25. Jackie says:

    I wish the QAnon types and anti-vaxxers would at least TRY to filter out low-end crap

  26. TPO says:

    Like you, RSS is central to my literature awareness methods. You didn’t mention how you process PubMed alerts, but I also do this through RSS, and I have hundreds of searches converted to feeds, some on authors, some on keywords, even a few on journal titles if I can’t manage to find the RSS feed for a particular journal. A few of these need pruning because of high volume / low S/N, but the “Mark All As Read” shortcut is always there (I use Feedly with the Reeder app on Apple devices).

    I’ve tried many reference managers over the years, and the most important thing for me is efficiency of capture, going from an RSS item to capturing it in the reference manager. I’ve now settled on ReadCube Papers, and the browser plugin for Chrome/Edge/Firefox makes all the difference in the world. One keyboard shortcut on an RSS item (literally the letter b) opens the article page in Chrome, and one click on the “Add to Library” button that is generated by the Readcube plug-in and the reference is captured. There’s no copy/paste or fiddling around with menus that I had to do when using EndNote.

    There’s optional work left to do in Readcube, including reference tagging or filing away in folders. I use tags for topics and folders for projects (one for each manuscript or grant).

    Readcube also makes it easy in most cases to capture papers referenced in a manuscript. If it doesn’t automatically create links to a reference, it’s easy to select the text of the reference and use a contextual menu command to send it to a Google search, and from there it’s almost always a single click to an article with its own “Add to Library” button.

  27. pfizer joe says:

    who owns the pdf you download? you or the company you work for?

  28. Jim Hartley says:

    I switched into cancer biology 8 years ago and evolved a method that works for me. I have dozens of alerts set up, through PubMed and bioRxiv. I download pdfs and take notes from them, mostly copy and paste, into a text document, highlighting phrases and noting important concepts. I find papers I’ve read by searching the text document, and I attach identifiers (either PubMed IDs or random character strings) from the text document to each pdf file. I started in Word but it became painfully slow as my document got large, so I switched to Pages. The document is now >800K words. Whenever I see something new and intriguing I search my big document to see what I have read about it previously. Big help.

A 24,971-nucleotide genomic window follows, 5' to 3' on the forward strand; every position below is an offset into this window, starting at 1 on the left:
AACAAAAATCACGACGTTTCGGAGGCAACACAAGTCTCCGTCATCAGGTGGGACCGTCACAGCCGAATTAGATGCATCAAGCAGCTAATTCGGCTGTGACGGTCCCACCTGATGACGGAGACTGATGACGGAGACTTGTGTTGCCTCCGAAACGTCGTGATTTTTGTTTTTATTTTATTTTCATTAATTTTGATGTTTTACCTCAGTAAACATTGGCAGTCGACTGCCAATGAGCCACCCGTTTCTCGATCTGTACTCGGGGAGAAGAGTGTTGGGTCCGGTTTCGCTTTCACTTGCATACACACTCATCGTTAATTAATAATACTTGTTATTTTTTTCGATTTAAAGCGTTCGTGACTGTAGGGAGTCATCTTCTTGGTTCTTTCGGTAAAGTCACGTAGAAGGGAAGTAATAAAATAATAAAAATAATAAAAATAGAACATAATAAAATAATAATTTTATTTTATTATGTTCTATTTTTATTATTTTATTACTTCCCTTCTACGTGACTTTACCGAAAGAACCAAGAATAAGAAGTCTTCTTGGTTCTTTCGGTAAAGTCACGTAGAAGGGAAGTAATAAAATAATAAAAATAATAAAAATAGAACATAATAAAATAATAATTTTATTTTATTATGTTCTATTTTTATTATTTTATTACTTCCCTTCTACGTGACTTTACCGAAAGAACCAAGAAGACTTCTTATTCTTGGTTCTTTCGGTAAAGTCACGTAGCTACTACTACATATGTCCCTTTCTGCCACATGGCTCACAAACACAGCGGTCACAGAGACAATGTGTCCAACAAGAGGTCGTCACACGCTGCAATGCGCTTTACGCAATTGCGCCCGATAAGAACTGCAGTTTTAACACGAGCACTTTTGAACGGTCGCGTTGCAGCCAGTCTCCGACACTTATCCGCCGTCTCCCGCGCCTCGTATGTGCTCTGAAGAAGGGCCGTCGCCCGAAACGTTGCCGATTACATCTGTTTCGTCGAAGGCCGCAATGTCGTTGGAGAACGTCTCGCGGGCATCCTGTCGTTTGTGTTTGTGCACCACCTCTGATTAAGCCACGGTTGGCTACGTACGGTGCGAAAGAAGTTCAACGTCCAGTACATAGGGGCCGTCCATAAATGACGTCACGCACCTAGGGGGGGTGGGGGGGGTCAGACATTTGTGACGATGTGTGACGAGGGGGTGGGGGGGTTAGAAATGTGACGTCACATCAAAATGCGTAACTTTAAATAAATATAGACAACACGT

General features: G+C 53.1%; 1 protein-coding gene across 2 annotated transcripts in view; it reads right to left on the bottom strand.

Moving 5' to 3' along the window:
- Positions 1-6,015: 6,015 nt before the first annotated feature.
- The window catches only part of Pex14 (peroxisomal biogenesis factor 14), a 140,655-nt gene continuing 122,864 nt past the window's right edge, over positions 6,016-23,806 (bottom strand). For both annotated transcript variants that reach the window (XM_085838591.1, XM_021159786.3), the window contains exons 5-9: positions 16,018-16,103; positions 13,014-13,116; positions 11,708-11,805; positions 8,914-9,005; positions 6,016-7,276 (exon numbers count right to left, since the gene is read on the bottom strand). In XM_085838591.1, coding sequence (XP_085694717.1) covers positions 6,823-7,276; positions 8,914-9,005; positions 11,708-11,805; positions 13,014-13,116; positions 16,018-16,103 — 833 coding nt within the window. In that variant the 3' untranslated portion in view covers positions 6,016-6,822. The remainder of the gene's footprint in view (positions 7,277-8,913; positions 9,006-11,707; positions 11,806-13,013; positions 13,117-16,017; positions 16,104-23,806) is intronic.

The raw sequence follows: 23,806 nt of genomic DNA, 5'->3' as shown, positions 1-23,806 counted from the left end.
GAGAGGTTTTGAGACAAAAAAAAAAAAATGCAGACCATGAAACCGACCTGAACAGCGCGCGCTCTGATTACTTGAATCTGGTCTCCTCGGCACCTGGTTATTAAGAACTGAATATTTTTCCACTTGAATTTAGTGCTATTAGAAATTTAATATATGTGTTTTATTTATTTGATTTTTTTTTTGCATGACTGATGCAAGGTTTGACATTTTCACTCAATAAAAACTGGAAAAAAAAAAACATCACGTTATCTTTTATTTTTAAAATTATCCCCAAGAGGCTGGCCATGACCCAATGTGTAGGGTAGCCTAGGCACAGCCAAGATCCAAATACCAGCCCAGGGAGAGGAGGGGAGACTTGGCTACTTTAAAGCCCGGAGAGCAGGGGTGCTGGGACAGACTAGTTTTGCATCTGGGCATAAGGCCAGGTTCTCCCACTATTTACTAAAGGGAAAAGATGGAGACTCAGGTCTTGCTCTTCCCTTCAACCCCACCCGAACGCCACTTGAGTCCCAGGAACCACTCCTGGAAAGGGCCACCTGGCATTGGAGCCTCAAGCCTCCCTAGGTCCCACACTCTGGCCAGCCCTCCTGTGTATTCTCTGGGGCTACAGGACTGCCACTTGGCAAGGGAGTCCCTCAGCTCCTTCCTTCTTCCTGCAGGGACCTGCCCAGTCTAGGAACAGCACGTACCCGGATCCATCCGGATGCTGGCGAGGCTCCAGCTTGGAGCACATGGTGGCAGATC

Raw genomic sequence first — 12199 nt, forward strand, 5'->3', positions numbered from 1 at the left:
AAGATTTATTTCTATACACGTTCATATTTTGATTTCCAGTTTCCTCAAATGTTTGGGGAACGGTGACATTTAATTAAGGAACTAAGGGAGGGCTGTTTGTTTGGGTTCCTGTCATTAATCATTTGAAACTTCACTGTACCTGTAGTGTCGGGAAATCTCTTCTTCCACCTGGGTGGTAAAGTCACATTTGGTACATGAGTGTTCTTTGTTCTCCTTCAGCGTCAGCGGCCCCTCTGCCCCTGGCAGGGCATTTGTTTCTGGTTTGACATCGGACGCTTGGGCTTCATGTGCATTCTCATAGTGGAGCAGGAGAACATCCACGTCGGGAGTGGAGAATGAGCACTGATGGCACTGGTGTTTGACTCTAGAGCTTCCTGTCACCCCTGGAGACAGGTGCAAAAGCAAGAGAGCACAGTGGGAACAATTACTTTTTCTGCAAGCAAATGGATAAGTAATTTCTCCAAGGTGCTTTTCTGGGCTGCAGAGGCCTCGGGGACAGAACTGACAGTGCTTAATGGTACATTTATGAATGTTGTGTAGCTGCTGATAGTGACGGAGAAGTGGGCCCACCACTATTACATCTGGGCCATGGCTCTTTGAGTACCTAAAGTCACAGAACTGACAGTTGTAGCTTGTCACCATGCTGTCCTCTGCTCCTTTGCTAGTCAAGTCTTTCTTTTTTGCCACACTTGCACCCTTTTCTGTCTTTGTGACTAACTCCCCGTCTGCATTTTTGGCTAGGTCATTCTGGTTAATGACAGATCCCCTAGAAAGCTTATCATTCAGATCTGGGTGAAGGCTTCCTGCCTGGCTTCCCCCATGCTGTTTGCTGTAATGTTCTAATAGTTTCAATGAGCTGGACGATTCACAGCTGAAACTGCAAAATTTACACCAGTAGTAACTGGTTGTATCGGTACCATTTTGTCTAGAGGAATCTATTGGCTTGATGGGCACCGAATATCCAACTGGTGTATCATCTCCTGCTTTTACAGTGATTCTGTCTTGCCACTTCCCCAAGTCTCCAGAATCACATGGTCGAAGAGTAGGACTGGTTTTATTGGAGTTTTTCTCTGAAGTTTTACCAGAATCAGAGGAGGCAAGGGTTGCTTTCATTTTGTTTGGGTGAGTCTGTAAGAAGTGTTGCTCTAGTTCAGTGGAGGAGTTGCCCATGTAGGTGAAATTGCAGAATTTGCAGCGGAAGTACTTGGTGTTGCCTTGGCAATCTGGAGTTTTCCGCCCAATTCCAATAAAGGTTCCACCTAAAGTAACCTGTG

29. YohananW says:

    medical search links – a retired librarian’s old 2¢

    * The NIH entrez databases

    * MyNCBI storage of queries, collections alerts…

    * MeSH Database, NLM’s keywords search PubMed with the Medical Subject Headings and subheadings

    RTM – Read The Manual = help support pages. e.g.

  30. Chemist says:

    For all of you who travel a lot and Play with their phone while doing so, i would recommend the „researcher“ app.
    You can choose the journals you want to follow and set up some filters with keywords and author names for a more refined search. You can also link your OrcID and your Mendeley Account. With this, you can flag interesting Papers which are directly transfered to your library